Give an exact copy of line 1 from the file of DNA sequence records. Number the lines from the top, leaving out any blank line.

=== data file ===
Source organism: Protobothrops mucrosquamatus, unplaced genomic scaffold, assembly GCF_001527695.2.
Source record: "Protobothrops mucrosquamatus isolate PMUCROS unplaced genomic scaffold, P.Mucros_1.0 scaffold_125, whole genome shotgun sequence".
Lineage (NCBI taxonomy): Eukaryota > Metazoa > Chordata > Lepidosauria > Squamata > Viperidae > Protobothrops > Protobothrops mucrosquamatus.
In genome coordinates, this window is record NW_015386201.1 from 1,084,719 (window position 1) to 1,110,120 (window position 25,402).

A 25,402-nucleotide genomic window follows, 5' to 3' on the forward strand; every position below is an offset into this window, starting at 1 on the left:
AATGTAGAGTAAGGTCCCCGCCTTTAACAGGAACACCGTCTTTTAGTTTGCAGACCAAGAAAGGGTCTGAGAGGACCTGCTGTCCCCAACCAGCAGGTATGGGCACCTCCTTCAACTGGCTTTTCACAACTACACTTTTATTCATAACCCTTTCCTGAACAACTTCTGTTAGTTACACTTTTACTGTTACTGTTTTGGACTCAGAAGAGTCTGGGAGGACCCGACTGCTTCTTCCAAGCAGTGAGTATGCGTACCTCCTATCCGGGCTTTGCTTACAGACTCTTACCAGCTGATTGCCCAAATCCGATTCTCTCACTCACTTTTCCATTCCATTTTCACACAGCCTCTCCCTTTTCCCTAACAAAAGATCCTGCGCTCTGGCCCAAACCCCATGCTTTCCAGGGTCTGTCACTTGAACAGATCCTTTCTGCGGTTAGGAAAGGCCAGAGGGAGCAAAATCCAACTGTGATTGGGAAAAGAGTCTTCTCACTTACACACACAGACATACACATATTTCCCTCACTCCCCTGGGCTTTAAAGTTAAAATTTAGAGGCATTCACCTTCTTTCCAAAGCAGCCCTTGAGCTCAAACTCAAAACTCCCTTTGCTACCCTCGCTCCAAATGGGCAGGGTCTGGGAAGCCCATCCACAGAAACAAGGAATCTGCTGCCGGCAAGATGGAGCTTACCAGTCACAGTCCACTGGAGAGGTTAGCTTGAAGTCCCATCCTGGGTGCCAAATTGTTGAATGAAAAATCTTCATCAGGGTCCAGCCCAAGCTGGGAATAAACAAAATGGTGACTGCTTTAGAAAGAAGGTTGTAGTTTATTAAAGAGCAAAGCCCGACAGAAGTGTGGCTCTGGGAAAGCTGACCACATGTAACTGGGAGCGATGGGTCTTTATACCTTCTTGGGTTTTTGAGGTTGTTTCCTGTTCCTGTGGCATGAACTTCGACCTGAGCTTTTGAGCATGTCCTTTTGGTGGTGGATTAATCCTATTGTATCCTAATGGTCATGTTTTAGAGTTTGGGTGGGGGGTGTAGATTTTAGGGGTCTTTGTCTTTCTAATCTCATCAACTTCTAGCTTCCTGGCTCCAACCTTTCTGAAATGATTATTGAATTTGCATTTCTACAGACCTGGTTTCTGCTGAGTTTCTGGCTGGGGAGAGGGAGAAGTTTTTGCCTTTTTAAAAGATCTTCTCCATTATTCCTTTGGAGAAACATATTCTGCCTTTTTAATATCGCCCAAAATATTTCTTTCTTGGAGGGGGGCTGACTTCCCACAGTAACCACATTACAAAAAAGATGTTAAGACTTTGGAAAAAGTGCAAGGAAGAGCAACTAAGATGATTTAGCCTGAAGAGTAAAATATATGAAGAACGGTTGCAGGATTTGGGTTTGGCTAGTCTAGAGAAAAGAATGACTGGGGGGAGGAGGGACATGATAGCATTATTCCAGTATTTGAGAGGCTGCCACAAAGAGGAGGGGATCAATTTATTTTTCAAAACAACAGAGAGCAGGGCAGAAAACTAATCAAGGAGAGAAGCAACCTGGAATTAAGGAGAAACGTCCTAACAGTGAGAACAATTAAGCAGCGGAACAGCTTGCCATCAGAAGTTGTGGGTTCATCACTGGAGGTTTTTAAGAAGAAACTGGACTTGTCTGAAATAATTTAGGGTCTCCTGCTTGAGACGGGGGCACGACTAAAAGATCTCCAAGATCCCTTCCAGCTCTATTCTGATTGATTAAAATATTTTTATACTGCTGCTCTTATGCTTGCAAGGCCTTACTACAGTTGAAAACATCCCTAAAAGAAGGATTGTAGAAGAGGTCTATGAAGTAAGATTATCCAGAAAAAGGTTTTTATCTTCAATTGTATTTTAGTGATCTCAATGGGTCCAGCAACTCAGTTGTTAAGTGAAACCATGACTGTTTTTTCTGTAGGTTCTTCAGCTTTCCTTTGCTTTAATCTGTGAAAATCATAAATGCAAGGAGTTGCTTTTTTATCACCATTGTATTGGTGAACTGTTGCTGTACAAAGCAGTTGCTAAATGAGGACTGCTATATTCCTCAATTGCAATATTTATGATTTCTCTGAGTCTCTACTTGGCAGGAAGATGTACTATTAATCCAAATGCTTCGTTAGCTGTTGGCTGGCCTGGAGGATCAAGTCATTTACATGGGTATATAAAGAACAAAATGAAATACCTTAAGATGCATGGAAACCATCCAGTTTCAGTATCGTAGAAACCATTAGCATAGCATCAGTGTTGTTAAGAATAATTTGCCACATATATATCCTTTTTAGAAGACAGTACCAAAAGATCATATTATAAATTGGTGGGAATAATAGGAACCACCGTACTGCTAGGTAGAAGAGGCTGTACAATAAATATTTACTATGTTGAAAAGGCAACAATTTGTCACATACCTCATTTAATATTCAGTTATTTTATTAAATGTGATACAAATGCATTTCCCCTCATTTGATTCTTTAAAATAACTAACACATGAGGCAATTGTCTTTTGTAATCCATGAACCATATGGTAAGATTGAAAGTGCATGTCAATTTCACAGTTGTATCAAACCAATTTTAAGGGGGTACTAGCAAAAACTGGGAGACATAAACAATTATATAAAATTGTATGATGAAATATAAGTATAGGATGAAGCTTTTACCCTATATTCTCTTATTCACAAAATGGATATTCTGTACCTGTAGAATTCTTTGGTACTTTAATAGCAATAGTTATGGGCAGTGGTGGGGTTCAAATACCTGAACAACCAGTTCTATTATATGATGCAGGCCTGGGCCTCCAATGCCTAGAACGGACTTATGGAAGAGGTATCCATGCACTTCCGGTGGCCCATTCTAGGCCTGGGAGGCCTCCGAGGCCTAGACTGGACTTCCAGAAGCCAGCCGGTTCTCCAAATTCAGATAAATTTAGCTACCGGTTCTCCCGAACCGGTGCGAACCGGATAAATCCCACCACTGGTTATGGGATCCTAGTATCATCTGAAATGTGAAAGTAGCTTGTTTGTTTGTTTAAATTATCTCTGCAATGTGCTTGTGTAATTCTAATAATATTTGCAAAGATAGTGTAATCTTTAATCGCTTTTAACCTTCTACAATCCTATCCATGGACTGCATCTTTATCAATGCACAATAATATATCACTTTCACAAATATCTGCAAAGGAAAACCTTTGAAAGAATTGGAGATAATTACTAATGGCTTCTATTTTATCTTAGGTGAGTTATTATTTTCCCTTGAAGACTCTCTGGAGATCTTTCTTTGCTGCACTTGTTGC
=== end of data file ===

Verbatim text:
Source organism: Protobothrops mucrosquamatus, unplaced genomic scaffold, assembly GCF_001527695.2.